A new study from the University of Pittsburgh reports that watercress extract can detoxify carcinogens found in cigarette smoke, greatly reducing the risk of lung cancer
Watercress (an aquatic plant species) is normally used as an enhancer to meals, adding a peppery and slightly spicy flavour to sandwiches, risottos, and salads. For simple chefs (who boast about their ability fry an egg and burn a slice of toast), it’s not a go-to food item; but new medical research will have you giving watercress a second look.
Researchers at the University of Pittsburgh Cancer Institute have reportedly found a new use for watercress, one that might not be so obvious: it acts as a detoxifier of cigarette carcinogens. Researchers have discovered that watercress extract, when taken multiple times a day, can significantly detoxify carcinogens by inhibiting their activation in the body.
Carcinogens are any substance or radionuclide that is directly involved in causing cancer. These agents normally cause cancer by damaging the human genome or by disrupting cellular metabolic processes. Gamma rays, asbestos, alpha particles, and most importantly tobacco smoke, are all carcinogens. Lung cancer and smoking have been strongly linked for a long time. Tobacco carcinogens (like benzene, crotonaldehyde, acrolein, and nitrosamine) are inhaled into the lungs when someone smokes a cigarette, exposing themselves to harmful and potentially cancer-causing chemicals.
In their phase II clinical trial, University of Pittsburgh researchers showed that not only did watercress extract detoxify these harmful tobacco carcinogens, their effect was stronger in people who lacked specific genes involved in processing carcinogens. 82 smokers participated in the trial, and were asked to take either a mixture of 10 mg of watercress extract with 1 ml of olive oil or a placebo, four times a day, for a week. The participants were asked to continue their regular smoking habits throughout the trial.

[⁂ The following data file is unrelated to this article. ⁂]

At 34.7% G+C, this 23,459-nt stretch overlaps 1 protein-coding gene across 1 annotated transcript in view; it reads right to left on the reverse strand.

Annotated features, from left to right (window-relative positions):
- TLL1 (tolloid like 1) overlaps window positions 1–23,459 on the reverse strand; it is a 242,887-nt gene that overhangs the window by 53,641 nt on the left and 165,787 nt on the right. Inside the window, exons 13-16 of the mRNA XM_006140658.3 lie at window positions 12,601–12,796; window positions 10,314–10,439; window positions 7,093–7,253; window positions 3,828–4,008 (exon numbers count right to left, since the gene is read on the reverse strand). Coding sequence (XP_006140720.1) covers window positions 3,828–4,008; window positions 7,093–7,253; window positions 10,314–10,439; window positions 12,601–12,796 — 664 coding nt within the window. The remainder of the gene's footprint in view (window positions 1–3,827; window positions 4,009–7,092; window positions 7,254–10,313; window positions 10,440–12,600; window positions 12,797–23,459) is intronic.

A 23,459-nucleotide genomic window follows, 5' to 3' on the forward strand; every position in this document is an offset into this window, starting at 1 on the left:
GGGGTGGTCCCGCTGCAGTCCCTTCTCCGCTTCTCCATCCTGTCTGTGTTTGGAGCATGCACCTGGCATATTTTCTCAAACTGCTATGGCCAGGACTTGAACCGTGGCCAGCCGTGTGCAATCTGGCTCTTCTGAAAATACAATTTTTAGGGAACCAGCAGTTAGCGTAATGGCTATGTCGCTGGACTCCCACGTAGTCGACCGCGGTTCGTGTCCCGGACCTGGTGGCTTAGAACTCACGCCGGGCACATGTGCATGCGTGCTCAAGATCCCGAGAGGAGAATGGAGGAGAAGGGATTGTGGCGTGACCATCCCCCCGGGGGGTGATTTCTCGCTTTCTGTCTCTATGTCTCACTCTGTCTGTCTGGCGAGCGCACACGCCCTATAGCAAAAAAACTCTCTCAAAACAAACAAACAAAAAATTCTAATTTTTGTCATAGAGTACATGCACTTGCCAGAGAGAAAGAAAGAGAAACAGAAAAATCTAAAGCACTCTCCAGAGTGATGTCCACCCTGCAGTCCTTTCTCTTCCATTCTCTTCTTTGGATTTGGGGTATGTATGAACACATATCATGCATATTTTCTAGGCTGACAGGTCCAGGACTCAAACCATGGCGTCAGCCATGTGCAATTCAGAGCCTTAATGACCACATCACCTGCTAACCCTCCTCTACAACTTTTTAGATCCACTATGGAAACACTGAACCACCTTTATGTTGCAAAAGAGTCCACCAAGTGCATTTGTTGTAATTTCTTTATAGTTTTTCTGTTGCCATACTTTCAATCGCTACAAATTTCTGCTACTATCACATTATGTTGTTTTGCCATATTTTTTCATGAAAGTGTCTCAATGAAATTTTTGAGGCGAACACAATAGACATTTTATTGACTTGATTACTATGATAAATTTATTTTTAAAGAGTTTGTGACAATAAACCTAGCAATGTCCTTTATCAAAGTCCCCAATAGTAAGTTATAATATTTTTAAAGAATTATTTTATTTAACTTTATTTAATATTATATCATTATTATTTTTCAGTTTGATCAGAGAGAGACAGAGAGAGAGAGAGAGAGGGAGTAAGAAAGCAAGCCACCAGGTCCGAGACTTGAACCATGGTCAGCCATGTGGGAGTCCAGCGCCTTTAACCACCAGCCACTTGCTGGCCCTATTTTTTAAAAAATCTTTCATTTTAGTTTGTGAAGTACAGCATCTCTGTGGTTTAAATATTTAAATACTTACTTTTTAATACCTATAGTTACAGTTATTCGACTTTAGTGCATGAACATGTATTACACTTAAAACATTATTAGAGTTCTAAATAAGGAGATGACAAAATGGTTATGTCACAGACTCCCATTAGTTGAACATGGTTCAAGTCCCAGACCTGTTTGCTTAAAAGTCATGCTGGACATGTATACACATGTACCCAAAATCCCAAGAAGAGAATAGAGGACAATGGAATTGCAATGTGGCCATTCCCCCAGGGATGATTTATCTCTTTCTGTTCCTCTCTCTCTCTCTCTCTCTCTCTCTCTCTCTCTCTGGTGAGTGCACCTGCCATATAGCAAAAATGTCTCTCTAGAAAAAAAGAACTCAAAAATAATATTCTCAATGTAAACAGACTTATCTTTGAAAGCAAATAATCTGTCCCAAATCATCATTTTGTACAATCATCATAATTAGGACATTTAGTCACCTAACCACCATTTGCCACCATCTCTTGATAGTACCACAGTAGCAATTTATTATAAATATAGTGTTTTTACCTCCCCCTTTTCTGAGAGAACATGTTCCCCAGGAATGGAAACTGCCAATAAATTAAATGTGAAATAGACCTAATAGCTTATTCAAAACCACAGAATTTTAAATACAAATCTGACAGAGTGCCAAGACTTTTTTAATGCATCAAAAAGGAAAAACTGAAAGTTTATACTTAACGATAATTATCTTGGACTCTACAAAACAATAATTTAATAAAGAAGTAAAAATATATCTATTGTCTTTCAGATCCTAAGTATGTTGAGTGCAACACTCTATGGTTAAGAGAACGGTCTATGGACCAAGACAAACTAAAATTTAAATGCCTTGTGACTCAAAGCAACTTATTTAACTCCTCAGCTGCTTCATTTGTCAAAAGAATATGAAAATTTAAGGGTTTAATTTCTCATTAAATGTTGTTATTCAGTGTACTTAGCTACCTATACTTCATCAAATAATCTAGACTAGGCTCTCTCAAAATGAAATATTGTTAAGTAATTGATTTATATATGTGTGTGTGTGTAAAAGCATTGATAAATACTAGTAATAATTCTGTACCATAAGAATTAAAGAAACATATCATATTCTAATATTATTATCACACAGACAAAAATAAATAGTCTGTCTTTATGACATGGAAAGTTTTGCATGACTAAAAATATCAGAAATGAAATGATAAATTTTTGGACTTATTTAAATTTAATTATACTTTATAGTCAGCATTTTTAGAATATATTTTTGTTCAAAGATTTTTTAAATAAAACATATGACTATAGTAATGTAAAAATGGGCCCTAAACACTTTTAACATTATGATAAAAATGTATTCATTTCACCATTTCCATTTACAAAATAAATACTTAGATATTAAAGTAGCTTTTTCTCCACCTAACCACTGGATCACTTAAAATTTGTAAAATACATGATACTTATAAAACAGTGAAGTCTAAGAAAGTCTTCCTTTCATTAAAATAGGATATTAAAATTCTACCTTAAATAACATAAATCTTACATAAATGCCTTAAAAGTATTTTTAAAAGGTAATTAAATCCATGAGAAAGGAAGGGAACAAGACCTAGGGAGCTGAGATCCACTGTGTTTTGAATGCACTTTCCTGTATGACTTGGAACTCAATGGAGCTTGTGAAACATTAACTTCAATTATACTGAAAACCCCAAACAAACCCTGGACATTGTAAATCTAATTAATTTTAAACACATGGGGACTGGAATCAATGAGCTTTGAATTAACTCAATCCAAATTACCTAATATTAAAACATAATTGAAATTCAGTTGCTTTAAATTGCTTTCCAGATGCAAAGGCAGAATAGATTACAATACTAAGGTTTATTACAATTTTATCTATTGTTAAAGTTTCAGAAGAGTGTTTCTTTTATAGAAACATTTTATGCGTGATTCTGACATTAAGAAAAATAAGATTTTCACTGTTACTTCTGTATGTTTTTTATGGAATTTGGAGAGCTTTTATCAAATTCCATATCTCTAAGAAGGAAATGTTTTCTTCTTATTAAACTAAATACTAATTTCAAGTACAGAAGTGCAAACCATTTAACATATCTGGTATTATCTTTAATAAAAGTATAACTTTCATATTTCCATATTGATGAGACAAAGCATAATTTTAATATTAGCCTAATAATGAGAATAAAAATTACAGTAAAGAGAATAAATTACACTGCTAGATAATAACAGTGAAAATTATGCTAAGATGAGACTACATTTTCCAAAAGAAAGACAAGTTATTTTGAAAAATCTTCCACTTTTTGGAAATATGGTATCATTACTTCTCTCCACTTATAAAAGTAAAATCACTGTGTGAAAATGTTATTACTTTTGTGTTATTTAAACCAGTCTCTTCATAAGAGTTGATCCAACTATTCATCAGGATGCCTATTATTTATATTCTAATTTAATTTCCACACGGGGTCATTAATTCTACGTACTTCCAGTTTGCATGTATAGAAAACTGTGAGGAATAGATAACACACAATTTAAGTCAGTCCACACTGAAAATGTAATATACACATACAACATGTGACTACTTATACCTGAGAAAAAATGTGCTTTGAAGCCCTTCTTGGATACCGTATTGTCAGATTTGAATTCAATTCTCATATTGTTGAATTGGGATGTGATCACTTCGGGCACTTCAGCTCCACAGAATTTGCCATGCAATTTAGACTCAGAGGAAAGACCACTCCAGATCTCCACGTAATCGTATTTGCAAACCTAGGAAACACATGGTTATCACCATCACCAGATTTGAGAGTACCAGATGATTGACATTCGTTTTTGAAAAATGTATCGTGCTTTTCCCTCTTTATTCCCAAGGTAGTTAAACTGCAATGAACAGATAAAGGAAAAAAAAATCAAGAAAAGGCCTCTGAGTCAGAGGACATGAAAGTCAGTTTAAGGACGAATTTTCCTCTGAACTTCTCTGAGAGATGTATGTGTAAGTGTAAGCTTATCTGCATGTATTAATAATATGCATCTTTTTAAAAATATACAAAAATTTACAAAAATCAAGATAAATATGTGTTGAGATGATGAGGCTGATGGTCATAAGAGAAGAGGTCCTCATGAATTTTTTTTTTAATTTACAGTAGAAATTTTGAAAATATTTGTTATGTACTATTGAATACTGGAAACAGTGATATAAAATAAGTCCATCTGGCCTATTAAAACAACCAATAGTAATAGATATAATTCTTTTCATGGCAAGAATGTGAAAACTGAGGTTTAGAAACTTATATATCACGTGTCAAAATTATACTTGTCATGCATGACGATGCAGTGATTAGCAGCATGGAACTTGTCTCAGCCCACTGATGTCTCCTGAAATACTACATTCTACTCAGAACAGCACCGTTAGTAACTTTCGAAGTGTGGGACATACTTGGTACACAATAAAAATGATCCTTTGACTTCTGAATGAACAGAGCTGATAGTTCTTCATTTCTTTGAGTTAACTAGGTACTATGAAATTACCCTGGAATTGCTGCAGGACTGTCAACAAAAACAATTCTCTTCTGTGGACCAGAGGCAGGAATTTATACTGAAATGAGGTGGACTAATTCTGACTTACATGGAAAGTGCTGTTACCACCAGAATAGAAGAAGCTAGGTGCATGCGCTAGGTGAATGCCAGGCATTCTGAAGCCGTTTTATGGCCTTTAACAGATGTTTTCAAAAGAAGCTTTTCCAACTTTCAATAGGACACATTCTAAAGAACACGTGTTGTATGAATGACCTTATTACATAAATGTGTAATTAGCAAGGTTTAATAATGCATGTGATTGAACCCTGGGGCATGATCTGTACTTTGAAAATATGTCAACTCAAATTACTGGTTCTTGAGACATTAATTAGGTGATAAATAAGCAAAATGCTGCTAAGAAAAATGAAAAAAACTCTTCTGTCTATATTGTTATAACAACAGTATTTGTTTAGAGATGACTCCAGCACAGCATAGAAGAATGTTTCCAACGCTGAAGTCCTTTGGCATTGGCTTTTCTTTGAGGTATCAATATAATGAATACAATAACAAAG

Researchers determined that in just one week of taking watercress extract, the level of activated carcinogens was greatly reduced. Watercress extracts reduced activation of nitrosamine by an average of 7.7%, benzene by 24.6%, and acrolein by 15.1%. Watercress extract had no effect on crotonaldehyde. People who lacked two genes necessary for antioxidant-guided removal of carcinogens and toxicants saw an even bigger benefit of taking the extract. They were able to detoxify benzene by 95.4%, acrolein by 32.7% and crotonaldehyde by 29.8 % (which was unaffected by watercress extract in smokers who carried these genes).
Almost 50% of smokers in the US have tried to quit smoking at least once. Nicotine is very addictive and quitting can take a long time, often with multiple relapses. Although quitting smoking should be the top cancer prevention priority, it is difficult considering the addictive effects of nicotine. Researchers of this study hope that watercress extract can be used as a non-toxic and simple treatment in order to protect smokers from developing cancer. Researchers also suggest that the best detoxifying effects of watercress are seen in its extract form, and eating watercress as a vegetable may not be as effective.
Written By: Alexandra Lostun, BSc